Salmon recovery program presented Nov. 12

3 mins read

FARMINGTON – One hundred fifty years ago Atlantic salmon teemed in our rivers and streams and were the basis of a thriving commercial fishery. In 1880, 10,000 Atlantic salmon were unloaded on the Penobscot docks. By 1948, the last year of the commercial harvest, just 50 fish were landed. What happened? Can they be brought back?

On Wednesday, Nov. 12, at 7 p.m., the Western Audubon Society will be presenting a program on Maine salmon restoration a UMF’s Roberts Center, C 23.

Today the Maine Atlantic Salmon commission is working to restore this majestic, migratory fish to its historic waters, some of which, the Sandy River and its tributaries, flow through our back yards. Their fisheries biologist Paul Christman will be telling this fascinating story at his presentation on the commission’s work. In the process we will learn about the salmon’s fascinating life cycle and the challenges involved in bringing it back.

Paul Christman is a fisheries biologist who works with the Maine Atlantic Salmon Commission. Paul began working in fisheries with the Maine Department of Inland Fisheries and Wildlife during his college days first as a work-study student in 1995 and eventually as a contract fisheries technician. In 1998 he took a position with the Maine Atlantic Salmon Commission Bangor office and began working exclusively with Atlantic salmon. He worked his way up and by 2000 took the lead in research, management, and restoration of salmon in Southern/Central Maine. His current study area is from the St George River to the New Hampshire border. His three largest programs are the Sheepscot, Kennebec and Saco rivers.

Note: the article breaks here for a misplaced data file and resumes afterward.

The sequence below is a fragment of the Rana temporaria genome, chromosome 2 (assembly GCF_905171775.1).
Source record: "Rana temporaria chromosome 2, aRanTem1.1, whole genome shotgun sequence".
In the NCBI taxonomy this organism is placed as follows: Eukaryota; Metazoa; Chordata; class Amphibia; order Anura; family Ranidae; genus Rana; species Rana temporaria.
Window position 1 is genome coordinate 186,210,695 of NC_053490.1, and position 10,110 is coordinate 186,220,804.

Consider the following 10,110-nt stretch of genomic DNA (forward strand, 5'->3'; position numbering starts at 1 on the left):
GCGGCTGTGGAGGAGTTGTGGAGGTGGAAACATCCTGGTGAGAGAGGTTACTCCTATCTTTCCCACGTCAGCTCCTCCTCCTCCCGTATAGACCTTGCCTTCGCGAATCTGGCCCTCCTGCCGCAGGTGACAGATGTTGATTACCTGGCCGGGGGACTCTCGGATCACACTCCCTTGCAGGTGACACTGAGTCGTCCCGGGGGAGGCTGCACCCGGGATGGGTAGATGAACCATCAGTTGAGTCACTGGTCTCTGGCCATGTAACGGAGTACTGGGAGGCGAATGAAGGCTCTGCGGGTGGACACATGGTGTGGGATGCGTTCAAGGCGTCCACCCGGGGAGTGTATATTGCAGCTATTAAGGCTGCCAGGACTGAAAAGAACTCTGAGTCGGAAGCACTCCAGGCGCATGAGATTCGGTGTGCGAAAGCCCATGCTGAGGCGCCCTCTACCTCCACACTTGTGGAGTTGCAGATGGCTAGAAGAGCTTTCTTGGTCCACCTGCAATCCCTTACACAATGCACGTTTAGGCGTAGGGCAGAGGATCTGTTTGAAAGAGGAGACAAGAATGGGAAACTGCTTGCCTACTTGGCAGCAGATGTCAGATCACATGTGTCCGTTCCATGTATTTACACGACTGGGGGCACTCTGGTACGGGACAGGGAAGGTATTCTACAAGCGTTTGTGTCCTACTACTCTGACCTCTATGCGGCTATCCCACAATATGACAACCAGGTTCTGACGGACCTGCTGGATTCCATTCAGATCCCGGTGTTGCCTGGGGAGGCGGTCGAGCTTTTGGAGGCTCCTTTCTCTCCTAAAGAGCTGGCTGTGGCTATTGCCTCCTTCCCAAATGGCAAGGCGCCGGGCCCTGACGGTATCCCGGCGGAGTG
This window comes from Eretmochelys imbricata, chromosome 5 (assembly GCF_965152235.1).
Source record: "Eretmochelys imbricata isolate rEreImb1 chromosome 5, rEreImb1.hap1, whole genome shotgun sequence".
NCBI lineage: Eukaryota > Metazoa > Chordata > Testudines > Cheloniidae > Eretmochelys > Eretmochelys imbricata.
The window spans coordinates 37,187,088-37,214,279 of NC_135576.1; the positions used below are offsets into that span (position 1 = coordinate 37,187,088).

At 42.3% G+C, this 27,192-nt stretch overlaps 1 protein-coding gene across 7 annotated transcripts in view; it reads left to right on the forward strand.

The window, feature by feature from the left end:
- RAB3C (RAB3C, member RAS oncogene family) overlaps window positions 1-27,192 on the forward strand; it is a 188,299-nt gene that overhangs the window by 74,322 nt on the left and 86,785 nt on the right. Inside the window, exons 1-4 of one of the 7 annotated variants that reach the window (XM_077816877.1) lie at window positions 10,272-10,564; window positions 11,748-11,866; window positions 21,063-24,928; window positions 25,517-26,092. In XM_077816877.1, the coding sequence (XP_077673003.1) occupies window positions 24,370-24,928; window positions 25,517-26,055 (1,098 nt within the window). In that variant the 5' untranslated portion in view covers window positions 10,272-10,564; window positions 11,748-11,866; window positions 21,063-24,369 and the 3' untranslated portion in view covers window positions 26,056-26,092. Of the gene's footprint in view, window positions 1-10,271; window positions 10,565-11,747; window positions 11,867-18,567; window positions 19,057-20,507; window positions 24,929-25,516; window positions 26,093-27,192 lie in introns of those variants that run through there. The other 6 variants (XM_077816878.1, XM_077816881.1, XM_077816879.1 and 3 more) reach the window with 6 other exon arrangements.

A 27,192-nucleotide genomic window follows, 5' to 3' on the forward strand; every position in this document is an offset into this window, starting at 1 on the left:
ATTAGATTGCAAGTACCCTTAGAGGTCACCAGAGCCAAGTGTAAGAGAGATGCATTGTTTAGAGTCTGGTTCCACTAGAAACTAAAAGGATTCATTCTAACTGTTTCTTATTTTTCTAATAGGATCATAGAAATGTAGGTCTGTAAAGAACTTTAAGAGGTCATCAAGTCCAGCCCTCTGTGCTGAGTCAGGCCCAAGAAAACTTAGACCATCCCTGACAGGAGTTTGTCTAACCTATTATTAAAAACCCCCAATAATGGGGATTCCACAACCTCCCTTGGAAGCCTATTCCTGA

Wednesday’s presentation will cover the work he is doing on the Kennebec River. It will include an overview of the restoration program including adult returns, habitat surveys and population estimates. Paul will bring us up to date on some exciting work he is conducting on our Sandy River, a tributary to the Kennebec River. These research projects have included streamside and instream incubation, and adult salmon radio telemetry.

This is free and open to the public. There will be a short business meeting beforehand to vote on our new slate of officers. Contact person is Marge Blonder at 645-2445

Print Friendly, PDF & Email